A flat cap, a horse and a Nick Cave song were all it took to change Cillian Murphy’s life. Six years ago he clopped through the streets of Birmingham to the strains of Cave’s Red Right Hand. It was the first scene of the first episode of Peaky Blinders. After that nothing was quite the same for the Cork actor.
Even in this age of blockbuster television, Peaky Blinders is a phenomenon. It’s the highest-rating BBC series not to feature Jeremy Clarkson screaming at cyclists. In the United States, where it screens on Netflix, it’s the ultimate binge watch. And in Murphy’s charismatic gangster Tommy Shelby it has given us one of the great TV anti-heroes.
Murphy is that rare performer who can burn a hole in the screen simply by narrowing his eyes or tilting his chin. In Shelby he has created an irresistible bad guy, like Walter White and Tony Soprano
“Nothing is black and white any more,” Murphy says of the challenge of bringing to life the magnetically villainous Shelby. “Nothing is reductive. If you look at all the major protagonists in all the iconic TV shows, they’ve neither been the square-jawed hero nor the nefarious villain. They’re this wonderful mix of contradictions. That’s why people identify with them. We all have contradictions within us.”
The success of Peaky Blinders, which returns next weekend for a fifth season, flows partly from the heightened atmosphere it conjures with so deliciously. It is myth-making on a grand scale. The series recasts the Brum tenements of the 1920s as a gangster’s paradise in the tradition of Raymond Chandler’s Los Angeles, Chicago circa Al Capone or Grand Theft Auto: San Andreas.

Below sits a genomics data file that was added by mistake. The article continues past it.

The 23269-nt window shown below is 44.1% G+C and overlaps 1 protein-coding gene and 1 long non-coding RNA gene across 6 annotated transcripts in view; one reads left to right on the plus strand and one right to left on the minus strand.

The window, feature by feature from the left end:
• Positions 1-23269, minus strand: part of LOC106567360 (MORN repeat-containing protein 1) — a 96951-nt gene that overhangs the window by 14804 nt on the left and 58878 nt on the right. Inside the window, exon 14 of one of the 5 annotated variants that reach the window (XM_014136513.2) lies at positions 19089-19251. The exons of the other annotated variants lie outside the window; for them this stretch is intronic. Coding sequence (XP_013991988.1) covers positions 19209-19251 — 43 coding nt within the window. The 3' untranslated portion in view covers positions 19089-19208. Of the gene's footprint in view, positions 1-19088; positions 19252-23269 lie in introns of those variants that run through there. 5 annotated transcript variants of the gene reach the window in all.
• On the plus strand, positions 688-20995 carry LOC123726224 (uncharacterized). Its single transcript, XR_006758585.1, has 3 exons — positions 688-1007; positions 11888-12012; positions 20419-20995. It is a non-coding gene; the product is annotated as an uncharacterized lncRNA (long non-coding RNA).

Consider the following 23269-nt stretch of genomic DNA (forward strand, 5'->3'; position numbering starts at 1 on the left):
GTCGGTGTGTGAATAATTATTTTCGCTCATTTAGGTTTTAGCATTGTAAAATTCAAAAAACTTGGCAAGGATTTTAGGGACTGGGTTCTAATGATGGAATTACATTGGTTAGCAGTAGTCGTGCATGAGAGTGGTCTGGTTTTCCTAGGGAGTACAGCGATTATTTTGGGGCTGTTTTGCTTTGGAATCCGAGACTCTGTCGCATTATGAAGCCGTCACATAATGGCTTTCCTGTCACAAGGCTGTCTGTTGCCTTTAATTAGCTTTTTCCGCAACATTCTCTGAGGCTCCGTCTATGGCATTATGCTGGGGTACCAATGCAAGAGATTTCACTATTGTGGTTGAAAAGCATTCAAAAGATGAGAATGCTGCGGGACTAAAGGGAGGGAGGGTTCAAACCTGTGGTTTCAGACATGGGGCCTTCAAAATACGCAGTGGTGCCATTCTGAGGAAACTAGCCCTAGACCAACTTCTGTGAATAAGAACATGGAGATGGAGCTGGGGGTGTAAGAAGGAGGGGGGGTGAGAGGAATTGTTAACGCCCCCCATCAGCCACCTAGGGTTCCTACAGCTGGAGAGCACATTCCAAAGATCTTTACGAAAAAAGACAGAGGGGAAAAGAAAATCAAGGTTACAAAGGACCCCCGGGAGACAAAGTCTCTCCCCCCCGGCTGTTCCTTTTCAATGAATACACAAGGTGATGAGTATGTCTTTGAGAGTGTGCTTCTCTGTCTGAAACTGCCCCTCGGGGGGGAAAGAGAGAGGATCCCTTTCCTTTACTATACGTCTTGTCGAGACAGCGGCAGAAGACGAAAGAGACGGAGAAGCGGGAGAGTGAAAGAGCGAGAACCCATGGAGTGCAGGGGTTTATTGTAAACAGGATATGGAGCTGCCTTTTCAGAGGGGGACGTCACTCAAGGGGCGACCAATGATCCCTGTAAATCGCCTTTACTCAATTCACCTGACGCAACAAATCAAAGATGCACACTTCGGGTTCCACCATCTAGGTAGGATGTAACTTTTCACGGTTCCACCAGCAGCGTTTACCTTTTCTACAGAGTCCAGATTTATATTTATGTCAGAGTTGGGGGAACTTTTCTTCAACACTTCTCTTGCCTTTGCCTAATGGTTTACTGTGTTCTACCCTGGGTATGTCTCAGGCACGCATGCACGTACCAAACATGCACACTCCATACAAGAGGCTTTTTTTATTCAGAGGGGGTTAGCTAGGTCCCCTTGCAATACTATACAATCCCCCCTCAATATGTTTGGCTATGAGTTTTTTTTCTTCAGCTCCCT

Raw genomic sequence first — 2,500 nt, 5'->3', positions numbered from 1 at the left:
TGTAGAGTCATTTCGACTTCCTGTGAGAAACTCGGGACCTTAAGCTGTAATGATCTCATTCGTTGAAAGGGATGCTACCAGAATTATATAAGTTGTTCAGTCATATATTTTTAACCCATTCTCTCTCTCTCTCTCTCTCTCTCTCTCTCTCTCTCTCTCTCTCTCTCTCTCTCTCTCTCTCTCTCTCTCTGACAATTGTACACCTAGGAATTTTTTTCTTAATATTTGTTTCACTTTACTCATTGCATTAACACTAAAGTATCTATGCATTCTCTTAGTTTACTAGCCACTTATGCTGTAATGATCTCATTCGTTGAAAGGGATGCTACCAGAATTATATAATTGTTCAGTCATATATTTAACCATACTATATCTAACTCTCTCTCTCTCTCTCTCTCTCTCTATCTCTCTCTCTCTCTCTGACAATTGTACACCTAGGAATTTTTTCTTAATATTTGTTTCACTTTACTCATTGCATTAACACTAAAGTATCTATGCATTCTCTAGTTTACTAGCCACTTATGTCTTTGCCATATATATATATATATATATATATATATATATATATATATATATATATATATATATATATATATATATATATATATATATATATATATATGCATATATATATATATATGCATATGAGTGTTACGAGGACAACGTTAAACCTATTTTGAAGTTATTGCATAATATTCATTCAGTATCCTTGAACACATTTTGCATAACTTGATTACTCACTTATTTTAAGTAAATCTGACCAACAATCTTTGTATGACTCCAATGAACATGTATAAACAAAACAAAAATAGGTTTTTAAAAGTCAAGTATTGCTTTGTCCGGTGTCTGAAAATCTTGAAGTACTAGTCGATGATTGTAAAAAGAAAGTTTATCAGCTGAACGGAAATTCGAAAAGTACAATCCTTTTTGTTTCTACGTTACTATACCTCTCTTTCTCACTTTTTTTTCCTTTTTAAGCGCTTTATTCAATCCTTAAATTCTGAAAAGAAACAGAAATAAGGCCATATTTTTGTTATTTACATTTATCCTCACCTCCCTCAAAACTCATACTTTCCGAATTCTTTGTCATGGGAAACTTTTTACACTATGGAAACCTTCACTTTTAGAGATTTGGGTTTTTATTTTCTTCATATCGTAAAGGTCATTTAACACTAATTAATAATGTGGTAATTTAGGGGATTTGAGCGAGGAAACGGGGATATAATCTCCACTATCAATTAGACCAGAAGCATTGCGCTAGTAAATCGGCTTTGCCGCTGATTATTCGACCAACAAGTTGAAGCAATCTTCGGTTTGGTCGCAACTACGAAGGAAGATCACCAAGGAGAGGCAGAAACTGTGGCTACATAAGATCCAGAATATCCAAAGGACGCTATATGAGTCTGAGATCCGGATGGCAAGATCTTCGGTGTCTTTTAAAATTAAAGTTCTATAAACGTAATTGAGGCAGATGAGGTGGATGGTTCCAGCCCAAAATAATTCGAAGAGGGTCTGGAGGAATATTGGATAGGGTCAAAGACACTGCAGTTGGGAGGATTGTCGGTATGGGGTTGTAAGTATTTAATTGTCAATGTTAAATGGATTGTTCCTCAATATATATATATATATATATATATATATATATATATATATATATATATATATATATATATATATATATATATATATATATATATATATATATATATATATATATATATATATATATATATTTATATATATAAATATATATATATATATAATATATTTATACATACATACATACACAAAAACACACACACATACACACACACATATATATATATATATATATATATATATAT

The show’s popularity is also a testament to Murphy’s quietly ferocious presence. He’s that rare performer who can burn a hole in the screen simply by narrowing his eyes or tilting his chin. In Shelby he has created an irresistible bad guy. Tommy is a fascinating monster in the tradition of Breaking Bad’s Walter White and The Sopranos’ Tony Soprano.
“With this new series he’s struggling psychologically a little bit,” Murphy says when I meet him in London. “He always has been, a little bit. But now he’s in a tough place emotionally. He’s quite fragile.”
Murphy has had to wrestle with a different side of Shelby going into season five. This rogue with the fashion-forward buzz cut is now the member of parliament for Birmingham South and, on the surface at least, a respected businessman. But the Wall Street crash is looming. And the far right is polishing its jackboots. (The Hunger Games star Sam Claflin has been cast as the English fascist leader Oswald Mosley.) That’s a lot for Tommy and his criminal family – which includes Helen McCrory’s ferocious Aunt Polly – to reckon with.